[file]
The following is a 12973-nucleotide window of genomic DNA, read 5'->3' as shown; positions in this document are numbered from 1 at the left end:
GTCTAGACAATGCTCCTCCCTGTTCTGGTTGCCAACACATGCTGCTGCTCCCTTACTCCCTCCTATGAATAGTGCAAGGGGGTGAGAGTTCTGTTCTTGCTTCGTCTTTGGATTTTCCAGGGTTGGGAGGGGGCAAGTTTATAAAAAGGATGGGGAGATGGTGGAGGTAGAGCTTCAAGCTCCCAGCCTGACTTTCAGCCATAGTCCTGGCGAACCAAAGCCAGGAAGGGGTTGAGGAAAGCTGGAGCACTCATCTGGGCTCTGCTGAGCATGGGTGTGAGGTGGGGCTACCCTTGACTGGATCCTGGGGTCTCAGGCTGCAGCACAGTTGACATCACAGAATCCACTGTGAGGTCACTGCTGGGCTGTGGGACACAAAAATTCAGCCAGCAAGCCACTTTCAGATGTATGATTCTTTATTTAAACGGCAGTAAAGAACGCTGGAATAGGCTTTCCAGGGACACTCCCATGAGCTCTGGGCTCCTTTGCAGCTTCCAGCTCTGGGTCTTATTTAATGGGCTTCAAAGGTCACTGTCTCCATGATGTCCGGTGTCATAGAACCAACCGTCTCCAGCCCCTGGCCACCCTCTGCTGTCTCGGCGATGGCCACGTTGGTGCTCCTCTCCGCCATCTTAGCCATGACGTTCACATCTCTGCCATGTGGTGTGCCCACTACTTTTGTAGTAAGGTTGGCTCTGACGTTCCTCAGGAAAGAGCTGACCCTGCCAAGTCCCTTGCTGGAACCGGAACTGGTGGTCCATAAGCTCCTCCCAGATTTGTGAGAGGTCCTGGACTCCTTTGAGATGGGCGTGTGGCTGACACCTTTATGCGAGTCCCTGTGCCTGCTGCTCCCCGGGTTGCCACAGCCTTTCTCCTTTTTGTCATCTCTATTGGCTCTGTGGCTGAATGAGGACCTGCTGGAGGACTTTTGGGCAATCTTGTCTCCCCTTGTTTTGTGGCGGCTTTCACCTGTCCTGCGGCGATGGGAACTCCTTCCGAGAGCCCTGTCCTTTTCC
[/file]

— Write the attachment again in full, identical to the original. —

The following is a 12973-nucleotide window of genomic DNA, read 5'->3' as shown; positions in this document are numbered from 1 at the left end:
GTCTAGACAATGCTCCTCCCTGTTCTGGTTGCCAACACATGCTGCTGCTCCCTTACTCCCTCCTATGAATAGTGCAAGGGGGTGAGAGTTCTGTTCTTGCTTCGTCTTTGGATTTTCCAGGGTTGGGAGGGGGCAAGTTTATAAAAAGGATGGGGAGATGGTGGAGGTAGAGCTTCAAGCTCCCAGCCTGACTTTCAGCCATAGTCCTGGCGAACCAAAGCCAGGAAGGGGTTGAGGAAAGCTGGAGCACTCATCTGGGCTCTGCTGAGCATGGGTGTGAGGTGGGGCTACCCTTGACTGGATCCTGGGGTCTCAGGCTGCAGCACAGTTGACATCACAGAATCCACTGTGAGGTCACTGCTGGGCTGTGGGACACAAAAATTCAGCCAGCAAGCCACTTTCAGATGTATGATTCTTTATTTAAACGGCAGTAAAGAACGCTGGAATAGGCTTTCCAGGGACACTCCCATGAGCTCTGGGCTCCTTTGCAGCTTCCAGCTCTGGGTCTTATTTAATGGGCTTCAAAGGTCACTGTCTCCATGATGTCCGGTGTCATAGAACCAACCGTCTCCAGCCCCTGGCCACCCTCTGCTGTCTCGGCGATGGCCACGTTGGTGCTCCTCTCCGCCATCTTAGCCATGACGTTCACATCTCTGCCATGTGGTGTGCCCACTACTTTTGTAGTAAGGTTGGCTCTGACGTTCCTCAGGAAAGAGCTGACCCTGCCAAGTCCCTTGCTGGAACCGGAACTGGTGGTCCATAAGCTCCTCCCAGATTTGTGAGAGGTCCTGGACTCCTTTGAGATGGGCGTGTGGCTGACACCTTTATGCGAGTCCCTGTGCCTGCTGCTCCCCGGGTTGCCACAGCCTTTCTCCTTTTTGTCATCTCTATTGGCTCTGTGGCTGAATGAGGACCTGCTGGAGGACTTTTGGGCAATCTTGTCTCCCCTTGTTTTGTGGCGGCTTTCACCTGTCCTGCGGCGATGGGAACTCCTTCCGAGAGCCCTGTCCTTTTCC